Financially, however, Miss Anthony believes viewers need to be wary of the costs of some home improvements.

“The value of a property is not determined by what you put in it, but by what the market will bear,” Miss Anthony says. “Because the market has gone down, homeowners are not necessarily recouping what they spend. They should only do major projects if they intend to stay in the house and do them for the long term.”

Mrs. Lawson says that as the market changes, it becomes more difficult to place a dollar value on home improvements.

“You really can’t hang your hat a statement such as if you put ‘X’ dollars into this, then you’ll get ‘X’ amount back,” Mrs. Lawson says. “It’s still a good rule of thumb that you can get maximum value for your home if it is updated, but it is just too hard to place an actual dollar value on it.”

Mrs. Lawson says viewers should consider where a show is filmed because values vary so much around the country.

HGTV provides most of the programming for HGTV Canada. The programs are seen in 125 territories across all seven continents, with some programming also available to servicemen and -women onboard U.S. Navy ships and through American Forces Radio & Television Service (AFRTS), which services more than 1,000 outlets in more than 175 countries, according to the HGTV Web site (www.HGTV.com).

“We are careful with our property shows to travel across the country to different markets so that we can show different price points and areas,” Mr. Dingley says. “We are trying to film in more and more different places because of the differences in costs, style and tastes in homes.”

Mr. Dingley says that HGTV programs currently focus on the trend of people not wanting to hurt the value of their home by making certain improvements.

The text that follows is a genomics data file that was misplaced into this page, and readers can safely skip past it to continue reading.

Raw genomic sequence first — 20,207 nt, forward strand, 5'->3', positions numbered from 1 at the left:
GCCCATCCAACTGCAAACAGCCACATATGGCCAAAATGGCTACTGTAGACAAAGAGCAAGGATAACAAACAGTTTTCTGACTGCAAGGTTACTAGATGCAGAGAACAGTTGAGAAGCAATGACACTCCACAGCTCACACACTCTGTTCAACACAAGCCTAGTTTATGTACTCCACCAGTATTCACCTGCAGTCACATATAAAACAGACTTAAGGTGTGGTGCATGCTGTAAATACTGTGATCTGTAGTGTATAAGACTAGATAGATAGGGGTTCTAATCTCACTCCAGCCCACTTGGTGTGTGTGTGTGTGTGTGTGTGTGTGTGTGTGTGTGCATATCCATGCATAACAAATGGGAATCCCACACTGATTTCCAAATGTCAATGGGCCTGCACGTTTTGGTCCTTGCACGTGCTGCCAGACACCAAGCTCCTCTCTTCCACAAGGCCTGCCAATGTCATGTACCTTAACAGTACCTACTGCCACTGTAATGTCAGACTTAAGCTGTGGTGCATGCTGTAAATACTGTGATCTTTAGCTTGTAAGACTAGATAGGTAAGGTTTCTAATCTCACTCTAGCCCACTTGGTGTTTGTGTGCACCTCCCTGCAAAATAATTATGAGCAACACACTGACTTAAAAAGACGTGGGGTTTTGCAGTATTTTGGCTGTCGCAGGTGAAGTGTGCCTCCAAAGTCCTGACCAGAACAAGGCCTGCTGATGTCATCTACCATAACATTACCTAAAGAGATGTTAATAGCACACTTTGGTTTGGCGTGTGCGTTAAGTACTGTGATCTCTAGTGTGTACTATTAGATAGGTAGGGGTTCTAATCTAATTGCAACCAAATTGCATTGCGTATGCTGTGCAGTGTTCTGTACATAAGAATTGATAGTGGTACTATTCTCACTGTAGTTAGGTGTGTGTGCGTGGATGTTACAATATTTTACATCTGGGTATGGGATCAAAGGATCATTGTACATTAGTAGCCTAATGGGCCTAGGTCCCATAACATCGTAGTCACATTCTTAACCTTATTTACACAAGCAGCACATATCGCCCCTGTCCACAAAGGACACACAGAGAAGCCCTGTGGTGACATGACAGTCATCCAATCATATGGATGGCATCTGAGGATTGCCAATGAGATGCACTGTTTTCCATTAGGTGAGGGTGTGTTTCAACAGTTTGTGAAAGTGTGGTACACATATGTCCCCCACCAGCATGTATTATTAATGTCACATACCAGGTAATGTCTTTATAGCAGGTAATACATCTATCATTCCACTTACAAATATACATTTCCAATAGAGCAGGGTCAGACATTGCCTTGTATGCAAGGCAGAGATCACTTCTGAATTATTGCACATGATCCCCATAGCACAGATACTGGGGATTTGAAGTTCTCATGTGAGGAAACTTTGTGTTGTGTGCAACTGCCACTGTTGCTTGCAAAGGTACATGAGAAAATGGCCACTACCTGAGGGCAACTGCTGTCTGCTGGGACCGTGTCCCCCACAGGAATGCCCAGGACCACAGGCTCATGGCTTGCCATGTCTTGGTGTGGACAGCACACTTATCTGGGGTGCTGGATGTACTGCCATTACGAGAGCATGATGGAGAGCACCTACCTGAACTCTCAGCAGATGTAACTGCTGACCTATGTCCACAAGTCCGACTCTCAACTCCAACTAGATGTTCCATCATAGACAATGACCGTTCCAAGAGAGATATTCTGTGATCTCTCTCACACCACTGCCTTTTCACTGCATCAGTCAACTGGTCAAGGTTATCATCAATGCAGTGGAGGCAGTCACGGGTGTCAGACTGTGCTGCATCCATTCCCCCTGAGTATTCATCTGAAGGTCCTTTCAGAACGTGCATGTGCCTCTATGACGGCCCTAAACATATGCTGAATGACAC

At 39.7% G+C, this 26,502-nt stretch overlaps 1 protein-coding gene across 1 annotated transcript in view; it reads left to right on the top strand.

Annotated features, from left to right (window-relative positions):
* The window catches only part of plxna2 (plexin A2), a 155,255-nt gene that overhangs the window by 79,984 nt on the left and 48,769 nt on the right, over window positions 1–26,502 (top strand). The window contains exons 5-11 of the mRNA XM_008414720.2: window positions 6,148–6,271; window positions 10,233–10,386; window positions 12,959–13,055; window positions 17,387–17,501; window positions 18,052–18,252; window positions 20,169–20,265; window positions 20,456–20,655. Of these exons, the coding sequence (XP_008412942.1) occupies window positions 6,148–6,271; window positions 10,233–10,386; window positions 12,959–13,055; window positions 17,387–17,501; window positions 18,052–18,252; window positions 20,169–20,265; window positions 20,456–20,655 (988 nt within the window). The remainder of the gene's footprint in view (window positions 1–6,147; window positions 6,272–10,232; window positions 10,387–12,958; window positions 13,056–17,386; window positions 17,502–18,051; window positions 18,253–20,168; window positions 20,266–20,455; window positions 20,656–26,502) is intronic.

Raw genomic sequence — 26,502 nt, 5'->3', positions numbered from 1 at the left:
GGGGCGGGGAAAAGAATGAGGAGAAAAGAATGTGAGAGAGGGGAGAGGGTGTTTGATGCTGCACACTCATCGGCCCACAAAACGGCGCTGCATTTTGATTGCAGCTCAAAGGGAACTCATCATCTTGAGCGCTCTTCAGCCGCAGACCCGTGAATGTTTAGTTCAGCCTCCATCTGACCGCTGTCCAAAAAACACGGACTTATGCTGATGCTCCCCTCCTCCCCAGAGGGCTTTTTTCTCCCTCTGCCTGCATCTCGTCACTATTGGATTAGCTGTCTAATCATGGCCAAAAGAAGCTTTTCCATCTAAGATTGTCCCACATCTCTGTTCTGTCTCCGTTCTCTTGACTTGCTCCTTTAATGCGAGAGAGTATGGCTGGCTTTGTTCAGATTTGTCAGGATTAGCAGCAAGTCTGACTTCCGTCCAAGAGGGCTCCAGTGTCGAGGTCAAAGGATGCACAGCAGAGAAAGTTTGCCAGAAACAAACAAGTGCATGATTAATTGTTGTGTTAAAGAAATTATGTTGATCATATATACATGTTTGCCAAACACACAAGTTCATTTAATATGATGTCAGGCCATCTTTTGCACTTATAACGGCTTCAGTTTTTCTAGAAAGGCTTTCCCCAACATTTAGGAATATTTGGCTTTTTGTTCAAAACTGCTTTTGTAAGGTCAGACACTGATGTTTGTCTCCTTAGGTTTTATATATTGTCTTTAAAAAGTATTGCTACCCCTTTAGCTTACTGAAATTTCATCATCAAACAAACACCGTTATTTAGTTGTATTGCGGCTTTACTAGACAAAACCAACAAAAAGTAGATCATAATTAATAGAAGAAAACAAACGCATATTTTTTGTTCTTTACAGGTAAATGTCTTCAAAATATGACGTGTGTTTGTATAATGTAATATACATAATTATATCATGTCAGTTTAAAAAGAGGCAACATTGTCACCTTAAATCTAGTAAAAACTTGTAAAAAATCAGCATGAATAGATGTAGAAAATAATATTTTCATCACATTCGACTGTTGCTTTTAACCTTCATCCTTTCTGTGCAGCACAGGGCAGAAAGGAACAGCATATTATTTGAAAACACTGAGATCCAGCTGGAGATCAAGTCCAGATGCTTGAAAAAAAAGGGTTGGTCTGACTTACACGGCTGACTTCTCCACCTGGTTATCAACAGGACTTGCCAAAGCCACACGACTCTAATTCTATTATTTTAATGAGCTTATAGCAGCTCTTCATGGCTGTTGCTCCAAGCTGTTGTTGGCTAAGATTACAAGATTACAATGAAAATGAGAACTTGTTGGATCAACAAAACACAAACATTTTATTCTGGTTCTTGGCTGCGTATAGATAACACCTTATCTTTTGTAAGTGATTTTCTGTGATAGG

“If people don’t have to sell right now, they are often staying put, but they are thinking of ways to improve their enjoyment of their home,” Mr. Dingley says. “We have more shows coming down the road which will focus on which improvements will help your home value and which choices might hurt it.”

Mr. Dingley says that consumers are often strapped for time, effort and money but that these three factors shift in importance.

“A few years ago, people were mostly time-starved, but now the focus is on money,” Mr. Dingley says. “Now folks want us to show them how to get great results with more effort and less money.”

This should please Mrs. Burns, who says she is concerned that too many consumers overspend on their homes.

“It’s good for people to see the potential for a great home on television, but they need to be a little more conservative in how they spend their money,” Mrs. Burns says. “It is so important to maintain and upgrade your house, but it should be done within your means, not by going into debt.”

One show Mrs. Burns criticizes is HGTV’s “Designed to Sell,” a program mentioned by several agents as being unrealistic because home sellers are given a budget of $2,000 and then work with a team of contractors to improve their home by remodeling a kitchen, opening up a wall or redoing a bathroom.

“I still like the show because it gives people an idea of what they can do, but it definitely does not represent the true cost of those types of improvements,” says Mrs. Burns.

Mr. Dingley says “Designed to Sell” clearly states that the $2,000 budget covers only materials. He says labor costs vary widely from one area to the next, along with the ability of homeowners to work on the home improvement projects.

The consensus of Realtors who were interviewed for this article is that consumers should watch as many of these television programs as they want, but, as Mr. Kay puts it, “take them with a grain of salt.”